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Teenage black belt champion teaches taekwando in Norman


Doug Hill September 3rd, 2009

Amber LaValley is helping people channel their inner Jackie Chan one class at a time. "Many of my students have played a lot of martial arts video games," LaValley said at her spacious Visio...

Amber LaValley is helping people channel their inner Jackie Chan one class at a time.

"Many of my students have played a lot of martial arts video games," LaValley said at her spacious Vision Martial Arts Academy, 3750 W. Robinson in Norman. "The fun part is showing them real life taekwondo." 

IMPROVING SKILLS
LAW ENFORCEMENT

LaValley, 18, has been studying Olympic-style taekwondo, a Korean system of hand-to-hand combat and self-defense, since she was 11.

"I got my black belt very quickly because of practicing obsessively," she said.

At the start, she was a shy child, afraid of loud noises.

"My martial arts master was Jim Hare in Shawnee, who began by speaking to me in a very high volume, but friendly voice," she said.

IMPROVING SKILLS
As her skills in kicking and punching improved, they became LaValley's motivation for further progress.

"Competition with others is what really got my fire going," she said.

There's no doubt her spirit was ignited. She won championship gold for the women's 14-16-year-old class in the American Taekwondo Association's 2007 competition in Little Rock, Ark.

"I was down by two points. The adrenaline was pumping and I threw a roundhouse kick with my back foot," she said. "It wasn't my normal style, but it connected and I won by a point." 

LaValley is certified to teach the American Martial Arts Institute's curriculum and is currently working on her third-degree black belt with Masters Reneé and Jeff Battenberg of Houston.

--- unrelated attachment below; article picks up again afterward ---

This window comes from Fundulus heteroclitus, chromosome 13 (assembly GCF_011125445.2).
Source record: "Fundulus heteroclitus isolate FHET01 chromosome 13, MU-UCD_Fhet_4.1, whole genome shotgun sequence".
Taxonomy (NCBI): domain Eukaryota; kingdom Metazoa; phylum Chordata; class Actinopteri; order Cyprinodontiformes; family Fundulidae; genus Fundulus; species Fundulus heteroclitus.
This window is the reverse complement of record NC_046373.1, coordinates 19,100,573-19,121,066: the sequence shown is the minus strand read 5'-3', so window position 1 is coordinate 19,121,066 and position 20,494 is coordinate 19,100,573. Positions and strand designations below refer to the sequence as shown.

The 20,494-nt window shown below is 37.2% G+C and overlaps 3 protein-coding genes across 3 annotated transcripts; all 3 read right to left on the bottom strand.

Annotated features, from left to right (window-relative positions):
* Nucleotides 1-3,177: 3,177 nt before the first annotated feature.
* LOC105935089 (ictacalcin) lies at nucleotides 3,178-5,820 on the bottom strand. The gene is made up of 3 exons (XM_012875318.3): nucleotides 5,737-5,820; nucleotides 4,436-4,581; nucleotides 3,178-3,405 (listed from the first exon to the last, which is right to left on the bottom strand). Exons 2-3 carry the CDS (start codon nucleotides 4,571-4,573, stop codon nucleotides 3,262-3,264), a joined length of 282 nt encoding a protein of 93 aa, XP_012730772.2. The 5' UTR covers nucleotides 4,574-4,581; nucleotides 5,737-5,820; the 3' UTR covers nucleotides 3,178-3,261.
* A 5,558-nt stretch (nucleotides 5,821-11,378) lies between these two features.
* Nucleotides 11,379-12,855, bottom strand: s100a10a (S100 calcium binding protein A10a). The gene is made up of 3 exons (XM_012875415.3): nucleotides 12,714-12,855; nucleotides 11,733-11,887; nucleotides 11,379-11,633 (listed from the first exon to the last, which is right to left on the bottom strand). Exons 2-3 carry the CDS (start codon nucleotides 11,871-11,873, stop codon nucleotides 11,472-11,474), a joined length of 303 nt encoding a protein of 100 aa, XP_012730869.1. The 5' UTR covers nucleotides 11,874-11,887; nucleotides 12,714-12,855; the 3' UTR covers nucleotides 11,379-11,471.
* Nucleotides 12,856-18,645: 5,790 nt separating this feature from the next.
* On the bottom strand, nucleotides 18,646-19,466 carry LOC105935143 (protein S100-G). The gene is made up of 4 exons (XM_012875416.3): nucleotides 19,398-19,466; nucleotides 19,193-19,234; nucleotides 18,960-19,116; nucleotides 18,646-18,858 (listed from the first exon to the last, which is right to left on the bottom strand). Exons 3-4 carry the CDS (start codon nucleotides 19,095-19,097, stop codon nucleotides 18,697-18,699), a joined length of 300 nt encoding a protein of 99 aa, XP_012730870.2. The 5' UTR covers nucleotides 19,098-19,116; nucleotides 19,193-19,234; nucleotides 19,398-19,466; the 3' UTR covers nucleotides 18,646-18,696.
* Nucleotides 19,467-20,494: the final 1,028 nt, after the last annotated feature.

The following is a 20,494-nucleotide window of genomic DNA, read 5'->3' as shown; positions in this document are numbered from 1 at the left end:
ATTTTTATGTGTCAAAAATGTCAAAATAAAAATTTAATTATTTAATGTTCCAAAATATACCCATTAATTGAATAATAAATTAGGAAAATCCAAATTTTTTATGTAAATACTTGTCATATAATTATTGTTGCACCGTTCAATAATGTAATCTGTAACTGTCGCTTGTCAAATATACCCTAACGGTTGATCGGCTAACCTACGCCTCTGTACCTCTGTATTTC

"Amber might be young and small in stature, but she possesses the ability of a true warrior," Reneé Battenberg said.

The champ uses lessons learned from both winning and losing when teaching students the fundamentals of this ancient art.

"It's OK to make mistakes, but I absolutely expect people to give it their best try," LaValley said. "If one thing doesn't work, try something else." 

LAW ENFORCEMENT
Martial arts classes are often associated with children, but many of LaValley's students are adults, some in law enforcement.

"Amber has unlimited patience, and whether it's a scared little 4-year-old or a sharp, middle-aged person, she spends as much time as it takes to help them improve," Master Jim Hare said. "There are a lot of excellent martial artists, but she is among the few who can teach it as well."

Nadine Dewbre of Purcell and her son Andrew signed up for the academy's family program.

"Andrew has just blossomed since starting taekwondo. He has done better in school, and it has done wonders for his self-esteem," Dewbre said. "I'm an older parent, and anytime there's something we can do together, I like that. We've had a ball, but it's not nearly easy as it looks."

LaValley emphasizes other benefits of martial arts besides enhanced hand-and-eye coordination, fitness and stress relief.

"It's a creative outlet and helps people focus on other aspects of their lives," she said. "You learn to know yourself better." "Doug Hill

 
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